“Are you not threatened by the presence of DEATH, ready to whisk you away from this earthly existence at any moment?”
“I just want to play a bit of snooker.”
“Don’t we all my friend, don’t we all?” Death issued the man with a near fatal smirk “now where was I? Sorry. Yes, leave now, you must leave now or this will be your last day on Earth. I don’t normally kill, because of the admin, I have enough clients as it is. But for impudent cretins such as yourself I might consider making an exception.”
Barry had stopped listening and got back down to play the break-off shot. As Death watched him he breathed louder and louder and louder and louder until finally the split-second he was about to hit the white, Death flicked his cue away with his scythe, causing him to strike nothing but air. The man threw his instrument to the ground, puffed out his chest and stepped deep into Death’s personal space. Smaller men would have sloshed him, but Barry was determined not to fight unnecessarily. Death clutched his weapon and moved it in towards his chest, scampered back a half-step.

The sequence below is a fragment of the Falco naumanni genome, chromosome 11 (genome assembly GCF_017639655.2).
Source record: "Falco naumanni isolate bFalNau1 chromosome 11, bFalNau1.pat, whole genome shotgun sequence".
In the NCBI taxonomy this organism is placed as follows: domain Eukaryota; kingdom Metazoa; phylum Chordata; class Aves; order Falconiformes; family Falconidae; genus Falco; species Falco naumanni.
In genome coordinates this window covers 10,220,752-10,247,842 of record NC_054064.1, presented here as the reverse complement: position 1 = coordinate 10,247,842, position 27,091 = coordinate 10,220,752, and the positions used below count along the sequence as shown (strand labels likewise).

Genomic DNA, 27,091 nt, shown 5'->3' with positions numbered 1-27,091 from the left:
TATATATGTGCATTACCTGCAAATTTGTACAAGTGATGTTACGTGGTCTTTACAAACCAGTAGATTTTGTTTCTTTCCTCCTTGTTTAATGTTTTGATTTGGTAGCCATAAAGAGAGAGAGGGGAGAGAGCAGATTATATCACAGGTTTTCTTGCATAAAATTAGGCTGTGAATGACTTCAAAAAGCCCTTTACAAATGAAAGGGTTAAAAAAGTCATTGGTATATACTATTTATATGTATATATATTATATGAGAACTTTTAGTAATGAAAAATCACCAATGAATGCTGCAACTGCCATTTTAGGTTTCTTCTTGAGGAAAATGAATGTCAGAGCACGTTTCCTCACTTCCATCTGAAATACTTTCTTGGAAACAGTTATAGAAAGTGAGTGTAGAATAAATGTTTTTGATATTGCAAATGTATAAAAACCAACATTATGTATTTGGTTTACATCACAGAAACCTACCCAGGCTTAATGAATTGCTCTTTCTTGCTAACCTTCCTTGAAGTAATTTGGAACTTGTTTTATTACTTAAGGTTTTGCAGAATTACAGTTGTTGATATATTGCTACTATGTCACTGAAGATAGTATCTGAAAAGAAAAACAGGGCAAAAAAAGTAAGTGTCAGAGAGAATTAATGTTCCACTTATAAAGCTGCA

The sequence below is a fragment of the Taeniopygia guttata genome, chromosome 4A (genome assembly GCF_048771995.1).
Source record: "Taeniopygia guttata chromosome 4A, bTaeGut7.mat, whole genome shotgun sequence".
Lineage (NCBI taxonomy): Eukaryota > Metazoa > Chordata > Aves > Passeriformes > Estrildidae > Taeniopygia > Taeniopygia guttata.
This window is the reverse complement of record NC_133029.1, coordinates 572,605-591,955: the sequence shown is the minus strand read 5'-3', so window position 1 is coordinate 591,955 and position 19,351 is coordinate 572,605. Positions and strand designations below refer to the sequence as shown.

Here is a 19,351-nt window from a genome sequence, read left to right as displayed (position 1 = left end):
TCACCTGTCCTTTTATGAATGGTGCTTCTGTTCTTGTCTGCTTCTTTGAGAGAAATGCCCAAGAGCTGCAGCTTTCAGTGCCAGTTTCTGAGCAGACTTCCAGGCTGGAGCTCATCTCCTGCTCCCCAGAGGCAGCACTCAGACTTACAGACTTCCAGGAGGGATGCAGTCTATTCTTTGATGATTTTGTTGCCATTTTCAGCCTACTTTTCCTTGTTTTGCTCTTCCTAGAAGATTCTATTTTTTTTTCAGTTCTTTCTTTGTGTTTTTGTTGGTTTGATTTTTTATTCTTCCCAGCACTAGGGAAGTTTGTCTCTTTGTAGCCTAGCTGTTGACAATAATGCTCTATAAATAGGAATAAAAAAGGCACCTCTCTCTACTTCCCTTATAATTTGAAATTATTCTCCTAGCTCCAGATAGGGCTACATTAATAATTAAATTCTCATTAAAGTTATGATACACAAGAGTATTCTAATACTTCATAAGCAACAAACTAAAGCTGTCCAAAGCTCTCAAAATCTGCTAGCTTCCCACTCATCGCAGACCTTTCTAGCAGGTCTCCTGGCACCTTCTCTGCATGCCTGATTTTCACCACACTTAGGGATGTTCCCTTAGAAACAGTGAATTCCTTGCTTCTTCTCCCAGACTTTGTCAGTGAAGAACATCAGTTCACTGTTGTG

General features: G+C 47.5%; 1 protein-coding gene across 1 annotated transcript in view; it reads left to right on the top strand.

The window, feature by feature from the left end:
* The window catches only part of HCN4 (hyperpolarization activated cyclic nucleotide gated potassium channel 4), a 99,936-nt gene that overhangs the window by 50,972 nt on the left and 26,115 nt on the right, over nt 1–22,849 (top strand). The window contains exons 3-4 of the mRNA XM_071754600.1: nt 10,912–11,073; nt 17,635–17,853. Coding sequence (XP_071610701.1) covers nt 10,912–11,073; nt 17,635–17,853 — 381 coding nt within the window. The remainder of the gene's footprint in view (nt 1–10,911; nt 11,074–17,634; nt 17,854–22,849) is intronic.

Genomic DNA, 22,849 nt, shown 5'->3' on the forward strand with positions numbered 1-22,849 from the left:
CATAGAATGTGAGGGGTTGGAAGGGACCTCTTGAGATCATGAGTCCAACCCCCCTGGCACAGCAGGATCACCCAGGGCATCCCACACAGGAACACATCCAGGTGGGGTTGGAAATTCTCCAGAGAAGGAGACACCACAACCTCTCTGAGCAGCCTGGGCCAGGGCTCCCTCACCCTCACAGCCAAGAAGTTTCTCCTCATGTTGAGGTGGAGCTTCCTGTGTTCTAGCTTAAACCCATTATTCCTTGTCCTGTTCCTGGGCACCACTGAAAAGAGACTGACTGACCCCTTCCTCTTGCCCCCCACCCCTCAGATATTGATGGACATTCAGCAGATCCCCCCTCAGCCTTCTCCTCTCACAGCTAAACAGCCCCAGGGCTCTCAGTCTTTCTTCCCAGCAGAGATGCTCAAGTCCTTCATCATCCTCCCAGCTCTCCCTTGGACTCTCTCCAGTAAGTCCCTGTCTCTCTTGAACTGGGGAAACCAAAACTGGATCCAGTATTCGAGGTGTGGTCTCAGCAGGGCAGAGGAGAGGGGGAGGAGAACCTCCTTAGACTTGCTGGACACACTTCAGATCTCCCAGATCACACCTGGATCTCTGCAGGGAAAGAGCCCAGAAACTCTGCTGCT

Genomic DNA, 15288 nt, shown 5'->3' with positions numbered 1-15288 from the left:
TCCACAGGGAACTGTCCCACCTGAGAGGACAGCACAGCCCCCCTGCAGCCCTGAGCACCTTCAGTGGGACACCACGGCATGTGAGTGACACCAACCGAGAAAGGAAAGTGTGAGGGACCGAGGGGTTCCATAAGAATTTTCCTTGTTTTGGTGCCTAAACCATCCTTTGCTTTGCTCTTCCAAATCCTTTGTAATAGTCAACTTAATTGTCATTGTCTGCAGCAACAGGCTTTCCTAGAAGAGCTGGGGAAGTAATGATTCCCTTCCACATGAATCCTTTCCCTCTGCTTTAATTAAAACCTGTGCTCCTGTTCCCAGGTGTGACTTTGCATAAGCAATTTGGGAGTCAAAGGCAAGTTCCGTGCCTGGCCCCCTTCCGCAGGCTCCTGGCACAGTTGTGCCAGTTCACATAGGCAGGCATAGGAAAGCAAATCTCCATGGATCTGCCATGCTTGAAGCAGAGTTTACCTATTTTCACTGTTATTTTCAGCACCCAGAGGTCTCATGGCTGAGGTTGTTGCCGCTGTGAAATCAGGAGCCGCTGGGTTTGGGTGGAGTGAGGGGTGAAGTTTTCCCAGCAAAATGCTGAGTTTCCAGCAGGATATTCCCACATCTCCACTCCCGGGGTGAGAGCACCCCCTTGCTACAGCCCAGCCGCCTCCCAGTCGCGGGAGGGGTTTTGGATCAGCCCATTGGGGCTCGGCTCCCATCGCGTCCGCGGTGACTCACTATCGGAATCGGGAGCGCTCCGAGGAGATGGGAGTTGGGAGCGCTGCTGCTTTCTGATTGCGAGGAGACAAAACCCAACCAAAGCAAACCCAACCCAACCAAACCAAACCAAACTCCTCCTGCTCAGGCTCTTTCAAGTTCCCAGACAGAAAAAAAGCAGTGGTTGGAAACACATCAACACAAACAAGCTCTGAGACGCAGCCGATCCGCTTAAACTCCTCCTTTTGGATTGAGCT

“You’ve got some minerals old bird, I’ll give you that. Okay let me think…”
He stood off, phalanges tapping up and down the metal shaft of his weapon, “I’ll give you one chance at salvation, but count yourself lucky; anyone who knows me will know that clemency is not one of my virtues!” Death cackled to himself, but the man stared blankly at his ember eyes.
“What’s your highest break, twenty? I bet you couldn’t play snooker to save your life!”
The man closed his eyes and shook his head, before walking down the table to retrieve the wayward white.
“In fact, that gives me an idea. I will give you a chance to play me, and if you lose, you will lose your life, joining me and my grotesque friends in the afterlife for an eternity.”
He shook as he unleashed another prolonged death-cackle.
“And if I win?”
“If you win, you can have my cherished table seventeen for as long as you live. But let’s say the bookmakers are not quite on your side. Hahaaaaaaaaaaaaa-“